Cindy Boren: I've asked that question and the only answer I've been given is that the rule exists because the alternative would be to make the most dangerous part of the game even more so. Here's what the rule (no. 4 under kicking) says:
A kickoff is illegal unless it travels 10 yards OR is touched by the receiving team. Once the ball is touched by the receiving team or has gone 10 yards, it is a free ball. Receivers may recover and advance. Kicking team may recover but NOT advance UNLESS receiver had possession and lost the ball.
Arlington, Va.: Hi Cindy,
I was wondering why out of the myriad of columns written about the Redskins/Seahawks game, not one mention was given to the Collins fumble/incomplete pass ruling? The TV announcers thought that it was a fumble, and if the originally ruling on the field had stood, the Redskins would have been in deep trouble early in the game. There was plenty of discussion about the overruled fumble by the Seahawks(some of it implying the Redskins got a tough break).
If I was more of a cynical nature, I might think that the coverage over the last several weeks was leaning a might bit close to being fawning, what with Wilbon's prediction about Dallas quivering with fear over the prospect of facing the Redskins again, Mr. Tony's two sentence dismissal of the Seahawks in his encomium to the 'Skins, and of course Tom Boswell was not to be one-upped when it came to shaking the pom-poms.
Cindy Boren: Too many ifs for me. In the overall outcome of the game, that really had little bearing. You may think the columnists were fawning, but I do know that that's what they legitimately believed, that the team was on a roll and could get one win.
Post game: Cindy,
Do you think they'll ever use a Joe Gibbs press conference for one of those Coors Light commercials?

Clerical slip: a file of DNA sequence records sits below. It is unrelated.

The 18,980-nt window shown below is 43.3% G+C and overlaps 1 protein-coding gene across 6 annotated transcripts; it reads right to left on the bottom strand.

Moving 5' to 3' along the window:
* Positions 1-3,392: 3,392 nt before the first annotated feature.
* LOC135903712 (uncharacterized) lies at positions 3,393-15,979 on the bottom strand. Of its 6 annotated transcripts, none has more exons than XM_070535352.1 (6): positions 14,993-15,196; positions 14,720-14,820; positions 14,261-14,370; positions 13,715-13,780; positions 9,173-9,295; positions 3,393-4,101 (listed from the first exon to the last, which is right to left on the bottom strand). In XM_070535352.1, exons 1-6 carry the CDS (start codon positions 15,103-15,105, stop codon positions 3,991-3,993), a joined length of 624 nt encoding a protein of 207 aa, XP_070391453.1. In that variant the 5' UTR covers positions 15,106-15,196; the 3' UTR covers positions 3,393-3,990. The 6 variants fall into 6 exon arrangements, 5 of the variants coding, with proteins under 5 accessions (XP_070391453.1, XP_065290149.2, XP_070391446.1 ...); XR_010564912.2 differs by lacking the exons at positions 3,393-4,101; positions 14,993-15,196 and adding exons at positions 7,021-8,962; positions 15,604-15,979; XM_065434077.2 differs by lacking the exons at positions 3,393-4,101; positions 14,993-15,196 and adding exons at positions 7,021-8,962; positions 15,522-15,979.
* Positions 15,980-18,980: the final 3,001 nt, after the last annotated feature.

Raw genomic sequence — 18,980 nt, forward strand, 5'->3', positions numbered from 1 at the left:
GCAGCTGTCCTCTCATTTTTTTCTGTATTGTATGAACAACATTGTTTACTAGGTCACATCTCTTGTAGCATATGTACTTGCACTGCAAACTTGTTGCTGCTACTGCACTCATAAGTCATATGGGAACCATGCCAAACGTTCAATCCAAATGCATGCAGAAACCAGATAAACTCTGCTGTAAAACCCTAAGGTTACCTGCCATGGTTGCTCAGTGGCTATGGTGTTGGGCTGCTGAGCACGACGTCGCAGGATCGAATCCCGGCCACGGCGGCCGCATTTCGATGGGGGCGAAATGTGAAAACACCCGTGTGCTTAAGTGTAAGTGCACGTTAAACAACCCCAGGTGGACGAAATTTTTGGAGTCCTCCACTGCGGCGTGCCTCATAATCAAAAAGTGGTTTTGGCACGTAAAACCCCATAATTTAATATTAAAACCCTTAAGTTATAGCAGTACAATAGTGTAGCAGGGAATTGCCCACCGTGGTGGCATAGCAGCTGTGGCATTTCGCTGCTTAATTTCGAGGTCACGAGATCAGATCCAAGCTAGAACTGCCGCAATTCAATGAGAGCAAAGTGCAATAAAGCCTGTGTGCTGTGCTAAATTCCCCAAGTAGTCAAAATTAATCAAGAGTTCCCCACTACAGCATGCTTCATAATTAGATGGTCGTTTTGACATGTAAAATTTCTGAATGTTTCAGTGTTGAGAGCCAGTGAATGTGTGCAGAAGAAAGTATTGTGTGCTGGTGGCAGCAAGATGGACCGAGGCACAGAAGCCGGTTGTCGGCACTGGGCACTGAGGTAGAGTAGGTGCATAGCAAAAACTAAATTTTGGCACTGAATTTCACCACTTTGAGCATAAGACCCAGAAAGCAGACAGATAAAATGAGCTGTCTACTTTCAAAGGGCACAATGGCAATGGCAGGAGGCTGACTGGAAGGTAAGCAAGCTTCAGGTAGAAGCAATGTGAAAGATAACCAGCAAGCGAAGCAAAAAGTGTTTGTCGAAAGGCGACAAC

Cindy Boren: LOL/LMGO-ing on that one! How great would that be? The one from the old Jimmy Johnson presser is my current fave.
Germantown, Md.: First, thanks for all the great WP and WP.com football coverage this year.
If Coach Gibbs steps down as head coach, which I don't see happening, would you expect that he would concurrently step down as team president? I just can't see him being the administrator of the team or the de facto general manager.
Cindy Boren: I think the current situation will continue next year. Perhaps for a year or two beyond that. At the moment -- remember, he discusses all of this with his family after the season and then decides -- I don't see him going back to North Carolina.
Downtown: Seattle D: small and fast. Washington O: Big and strong. So why run outside and throw flat passes that do nothing but play into their hands? Why not send Portis up the middle behind Sellers a few times to tighten up that D? Oh, and why didn't the running backs coach last week tell Portis to stop juking and hit a hole? Juking (as we all saw) does nothing more than give that fast D time to catch him. And they did.